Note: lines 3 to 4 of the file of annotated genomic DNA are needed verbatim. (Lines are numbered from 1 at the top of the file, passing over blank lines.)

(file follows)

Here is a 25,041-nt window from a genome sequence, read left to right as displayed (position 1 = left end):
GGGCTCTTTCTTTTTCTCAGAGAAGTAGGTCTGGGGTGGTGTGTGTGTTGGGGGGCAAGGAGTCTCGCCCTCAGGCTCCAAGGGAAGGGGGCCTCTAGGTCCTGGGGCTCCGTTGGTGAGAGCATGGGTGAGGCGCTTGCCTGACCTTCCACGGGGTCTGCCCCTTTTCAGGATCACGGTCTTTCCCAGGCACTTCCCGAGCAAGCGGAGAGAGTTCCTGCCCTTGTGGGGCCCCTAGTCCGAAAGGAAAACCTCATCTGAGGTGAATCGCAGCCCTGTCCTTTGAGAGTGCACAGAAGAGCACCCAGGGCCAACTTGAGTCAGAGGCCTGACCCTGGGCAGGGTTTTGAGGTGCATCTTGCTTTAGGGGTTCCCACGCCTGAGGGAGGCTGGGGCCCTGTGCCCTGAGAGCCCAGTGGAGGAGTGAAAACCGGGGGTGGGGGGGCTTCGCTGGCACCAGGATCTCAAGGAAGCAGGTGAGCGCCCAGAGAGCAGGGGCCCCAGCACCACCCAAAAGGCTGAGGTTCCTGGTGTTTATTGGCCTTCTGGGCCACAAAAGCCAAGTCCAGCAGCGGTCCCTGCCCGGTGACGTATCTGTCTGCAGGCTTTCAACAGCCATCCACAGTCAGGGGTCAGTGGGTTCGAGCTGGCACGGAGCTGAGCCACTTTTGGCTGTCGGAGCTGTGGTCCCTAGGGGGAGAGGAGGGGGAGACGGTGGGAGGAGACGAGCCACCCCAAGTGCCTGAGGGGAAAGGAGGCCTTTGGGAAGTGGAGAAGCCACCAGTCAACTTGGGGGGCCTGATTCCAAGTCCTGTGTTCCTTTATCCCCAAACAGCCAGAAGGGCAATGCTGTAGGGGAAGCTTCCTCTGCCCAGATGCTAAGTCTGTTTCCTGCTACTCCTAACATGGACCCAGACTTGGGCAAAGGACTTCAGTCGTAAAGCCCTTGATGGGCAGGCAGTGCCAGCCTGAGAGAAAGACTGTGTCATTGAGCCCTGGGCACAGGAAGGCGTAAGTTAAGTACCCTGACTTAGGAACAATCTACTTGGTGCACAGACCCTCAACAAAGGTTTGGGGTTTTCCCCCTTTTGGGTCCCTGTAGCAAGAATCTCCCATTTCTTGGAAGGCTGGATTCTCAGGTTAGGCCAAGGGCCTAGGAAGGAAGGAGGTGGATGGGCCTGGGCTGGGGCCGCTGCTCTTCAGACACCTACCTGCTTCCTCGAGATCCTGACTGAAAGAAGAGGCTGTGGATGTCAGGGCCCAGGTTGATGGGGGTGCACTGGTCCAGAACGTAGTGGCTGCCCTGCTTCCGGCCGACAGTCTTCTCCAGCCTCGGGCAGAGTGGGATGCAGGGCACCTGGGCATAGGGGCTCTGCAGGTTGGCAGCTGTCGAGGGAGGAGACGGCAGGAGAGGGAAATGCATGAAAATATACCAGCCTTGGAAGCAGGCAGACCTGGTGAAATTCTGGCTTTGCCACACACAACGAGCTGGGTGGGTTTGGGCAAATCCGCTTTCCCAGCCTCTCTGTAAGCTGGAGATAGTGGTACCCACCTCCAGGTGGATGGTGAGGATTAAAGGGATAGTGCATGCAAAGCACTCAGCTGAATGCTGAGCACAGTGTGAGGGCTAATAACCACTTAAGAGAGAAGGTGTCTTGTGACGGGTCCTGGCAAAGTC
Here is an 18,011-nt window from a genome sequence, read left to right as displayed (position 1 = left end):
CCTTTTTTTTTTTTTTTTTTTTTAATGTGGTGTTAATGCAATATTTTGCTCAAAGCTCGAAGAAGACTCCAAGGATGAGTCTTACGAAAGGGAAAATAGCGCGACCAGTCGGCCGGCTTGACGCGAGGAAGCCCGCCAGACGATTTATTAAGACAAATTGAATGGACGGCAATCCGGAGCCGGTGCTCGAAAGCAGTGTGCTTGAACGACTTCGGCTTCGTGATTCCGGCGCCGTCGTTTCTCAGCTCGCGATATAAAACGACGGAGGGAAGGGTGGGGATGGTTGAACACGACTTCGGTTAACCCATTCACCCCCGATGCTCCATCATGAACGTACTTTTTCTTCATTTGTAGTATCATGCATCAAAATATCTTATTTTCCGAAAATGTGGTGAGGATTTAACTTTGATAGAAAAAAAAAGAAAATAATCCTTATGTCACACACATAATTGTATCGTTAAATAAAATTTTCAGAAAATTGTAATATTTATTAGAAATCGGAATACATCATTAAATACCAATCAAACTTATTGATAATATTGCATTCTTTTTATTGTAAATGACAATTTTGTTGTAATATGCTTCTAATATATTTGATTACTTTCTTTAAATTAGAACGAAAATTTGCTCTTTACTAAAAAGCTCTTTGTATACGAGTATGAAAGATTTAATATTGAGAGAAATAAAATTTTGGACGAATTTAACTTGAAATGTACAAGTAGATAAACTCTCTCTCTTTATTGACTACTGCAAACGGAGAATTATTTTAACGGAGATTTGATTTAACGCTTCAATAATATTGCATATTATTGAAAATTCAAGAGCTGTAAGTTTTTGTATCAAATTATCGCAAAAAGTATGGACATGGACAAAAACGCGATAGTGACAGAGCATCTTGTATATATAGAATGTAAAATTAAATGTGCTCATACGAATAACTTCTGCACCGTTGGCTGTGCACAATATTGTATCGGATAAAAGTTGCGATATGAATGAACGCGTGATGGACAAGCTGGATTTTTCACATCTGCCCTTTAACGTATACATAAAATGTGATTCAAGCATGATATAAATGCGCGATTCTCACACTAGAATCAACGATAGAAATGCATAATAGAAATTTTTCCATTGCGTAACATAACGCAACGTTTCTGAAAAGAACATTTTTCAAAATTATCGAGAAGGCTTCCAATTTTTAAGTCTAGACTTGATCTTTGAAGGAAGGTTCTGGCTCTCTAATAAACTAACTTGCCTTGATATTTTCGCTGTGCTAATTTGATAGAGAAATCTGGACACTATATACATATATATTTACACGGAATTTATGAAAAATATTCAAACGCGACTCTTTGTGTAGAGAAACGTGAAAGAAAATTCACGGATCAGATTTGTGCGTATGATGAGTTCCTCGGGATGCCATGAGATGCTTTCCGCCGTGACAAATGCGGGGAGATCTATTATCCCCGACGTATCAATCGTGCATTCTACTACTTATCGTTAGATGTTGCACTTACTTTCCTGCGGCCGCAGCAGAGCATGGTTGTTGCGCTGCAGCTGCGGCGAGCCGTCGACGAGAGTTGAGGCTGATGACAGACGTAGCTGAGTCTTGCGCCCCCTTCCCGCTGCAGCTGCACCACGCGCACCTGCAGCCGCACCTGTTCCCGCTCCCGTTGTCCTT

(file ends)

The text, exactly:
Here is an 18,011-nt window from a genome sequence, read left to right as displayed (position 1 = left end):
CCTTTTTTTTTTTTTTTTTTTTTAATGTGGTGTTAATGCAATATTTTGCTCAAAGCTCGAAGAAGACTCCAAGGATGAGTCTTACGAAAGGGAAAATAGCGCGACCAGTCGGCCGGCTTGACGCGAGGAAGCCCGCCAGACGATTTATTAAGACAAATTGAATGGACGGCAATCCGGAGCCGGTGCTCGAAAGCAGTGTGCTTGAACGACTTCGGCTTCGTGATTCCGGCGCCGTCGTTTCTCAGCTCGCGATATAAAACGACGGAGGGAAGGGTGGGGATGGTTGAACACGACTTCGGTTAACCCATTCACCCCCGATGCTCCATCATGAACGTACTTTTTCTTCATTTGTAGTATCATGCATCAAAATATCTTATTTTCCGAAAATGTGGTGAGGATTTAACTTTGATAGAAAAAAAAAGAAAATAATCCTTATGTCACACACATAATTGTATCGTTAAATAAAATTTTCAGAAAATTGTAATATTTATTAGAAATCGGAATACATCATTAAATACCAATCAAACTTATTGATAATATTGCATTCTTTTTATTGTAAATGACAATTTTGTTGTAATATGCTTCTAATATATTTGATTACTTTCTTTAAATTAGAACGAAAATTTGCTCTTTACTAAAAAGCTCTTTGTATACGAGTATGAAAGATTTAATATTGAGAGAAATAAAATTTTGGACGAATTTAACTTGAAATGTACAAGTAGATAAACTCTCTCTCTTTATTGACTACTGCAAACGGAGAATTATTTTAACGGAGATTTGATTTAACGCTTCAATAATATTGCATATTATTGAAAATTCAAGAGCTGTAAGTTTTTGTATCAAATTATCGCAAAAAGTATGGACATGGACAAAAACGCGATAGTGACAGAGCATCTTGTATATATAGAATGTAAAATTAAATGTGCTCATACGAATAACTTCTGCACCGTTGGCTGTGCACAATATTGTATCGGATAAAAGTTGCGATATGAATGAACGCGTGATGGACAAGCTGGATTTTTCACATCTGCCCTTTAACGTATACATAAAATGTGATTCAAGCATGATATAAATGCGCGATTCTCACACTAGAATCAACGATAGAAATGCATAATAGAAATTTTTCCATTGCGTAACATAACGCAACGTTTCTGAAAAGAACATTTTTCAAAATTATCGAGAAGGCTTCCAATTTTTAAGTCTAGACTTGATCTTTGAAGGAAGGTTCTGGCTCTCTAATAAACTAACTTGCCTTGATATTTTCGCTGTGCTAATTTGATAGAGAAATCTGGACACTATATACATATATATTTACACGGAATTTATGAAAAATATTCAAACGCGACTCTTTGTGTAGAGAAACGTGAAAGAAAATTCACGGATCAGATTTGTGCGTATGATGAGTTCCTCGGGATGCCATGAGATGCTTTCCGCCGTGACAAATGCGGGGAGATCTATTATCCCCGACGTATCAATCGTGCATTCTACTACTTATCGTTAGATGTTGCACTTACTTTCCTGCGGCCGCAGCAGAGCATGGTTGTTGCGCTGCAGCTGCGGCGAGCCGTCGACGAGAGTTGAGGCTGATGACAGACGTAGCTGAGTCTTGCGCCCCCTTCCCGCTGCAGCTGCACCACGCGCACCTGCAGCCGCACCTGTTCCCGCTCCCGTTGTCCTT